Technology and magic

Eight years ago, I wrote about this quote from Arthur C. Clarke: “Any sufficiently advanced technology is indistinguishable from magic.” That quote is still on the wall of our Technology Centre, even though we have moved into a bigger facility since I wrote the blog post. Then, I discussed how we demystify advanced adhesive technologies for our customers, to take away the “magic” of the science. We believe that the understanding of how things work is vital. We think that delivering significant productivity enhancements, improving your competitiveness and your bottom line, is the real magic.

In only the subsequent eight years, technology advancements have meant that the images from the cameras on our mobile telephones are so good that there is no need for a separate camera for nearly all of us. We can listen to every song, ever recorded, for just a few pounds a month. We can ask Alexa to turn on the heating at home, even when we are not there. My watch is an enhanced fitness tracker… as well as telling the time accurately to within 50 milliseconds.

We often take these once magic items for granted. Sometimes, it can be disappointing, such is our expectation for advancement. The tech commentator Benedict Evans discusses the Apple iPhone: “It’s kind of like looking at the difference between the car in 1900 and the car in 1905, versus the car in 1980 and 1985. There was a period when every new iPhone was substantially better than the one before. That’s clearly not the case anymore.” We may take timely breakthroughs for granted, and raise the bar for what counts as “magic” on the next one.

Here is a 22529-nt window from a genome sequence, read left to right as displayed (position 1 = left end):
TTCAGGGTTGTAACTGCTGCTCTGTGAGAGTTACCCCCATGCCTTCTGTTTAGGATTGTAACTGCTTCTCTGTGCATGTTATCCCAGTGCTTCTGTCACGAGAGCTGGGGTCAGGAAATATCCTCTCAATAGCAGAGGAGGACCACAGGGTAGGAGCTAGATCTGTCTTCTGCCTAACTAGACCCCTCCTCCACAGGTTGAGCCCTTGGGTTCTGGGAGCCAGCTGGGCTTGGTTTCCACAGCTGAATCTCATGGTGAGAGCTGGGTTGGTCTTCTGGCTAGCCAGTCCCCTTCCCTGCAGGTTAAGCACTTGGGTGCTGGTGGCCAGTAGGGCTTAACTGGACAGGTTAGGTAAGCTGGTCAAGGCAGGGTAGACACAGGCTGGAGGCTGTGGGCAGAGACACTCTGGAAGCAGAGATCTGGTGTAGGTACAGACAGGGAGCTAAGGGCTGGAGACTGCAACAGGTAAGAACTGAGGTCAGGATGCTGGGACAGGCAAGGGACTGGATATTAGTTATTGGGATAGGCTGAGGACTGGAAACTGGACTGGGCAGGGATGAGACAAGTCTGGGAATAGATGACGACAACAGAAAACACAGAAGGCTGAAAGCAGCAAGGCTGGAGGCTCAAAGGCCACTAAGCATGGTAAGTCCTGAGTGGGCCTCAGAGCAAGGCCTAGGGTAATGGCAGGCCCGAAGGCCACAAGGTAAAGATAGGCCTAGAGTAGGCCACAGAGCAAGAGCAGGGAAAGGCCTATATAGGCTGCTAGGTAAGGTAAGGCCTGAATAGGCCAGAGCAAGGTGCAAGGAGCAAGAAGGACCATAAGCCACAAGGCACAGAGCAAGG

I sense that we need to be more aware of just how far we have come. We don’t have to wait for the next new thing to feel the “magic”. Instead, we have the chance to temper our forward expectations and simply notice it around us.

I took the opportunity to ask our team about what they saw as innovative products we have launched in the last five or so years. As with the iPhone, innovation can be evolutionary, not just revolutionary. Here are just a few of the ideas we have come up with.

  • Adhesives for wearables – the first biocompatible, light-curable adhesives to be specifically formulated without common skin irritants and materials of concern for medical wearable and electronics applications.
  • Vision on robots – we started selling simple benchtop cartesian robots for dispensing applications over 30 years ago. Today, we offer intelligent CCD vision-based programming and fiducial auto-adjustment systems for them, enhancing accuracy and programming speed.
  • Point-One™ Structural Polyurethane Adhesives – with micro emission, meaning that have a concentration of monomeric diisocyanates less than 0.1% by weight, so no mandated training and much improved H&S.
  • Relyon PiezoBrush PZ3 –one of the world’s smallest, highly effective handheld plasma treatment devices, opening up this surface treatment technology to many more applications.
  • Born2Bond cyanoacrylate adhesives – novel development in fast cure capabilities, including hybrid UV cures and two part systems.
  • LED UV curing lamps – these have become the de facto technology for UV light curing, with extraordinary intensities. We have handheld versions which bring application flexibility and opportunity.
  • Low outgassing conformal coating – Dymax 9771 meets ASTM E595, MIl-I-46058C and MIL-STD 883.
  • archytas series – robot integrations, which are robotic dispensing, UV curing and/or surface preparation systems custom-built to meet your application requirements

There are lots more examples, if we stop to think about it. Even if these products have been around for a while, they represent a frontier of innovation for their time. We must remind ourselves of the value and potential that these materials and tools continue to offer. By resetting our expectations and taking a moment to appreciate the technology at our fingertips, we can reignite our sense of the “magic” – delivering productivity, quality, health and safety, robust and reliable performance, return on investment, competitiveness, a safer environment, and your bottom line.

Peter Swanson

Posted by Peter Swanson

Peter is the Managing Director of Intertronics. He is mostly involved in strategy, recruitment and helping out the Marketing team.

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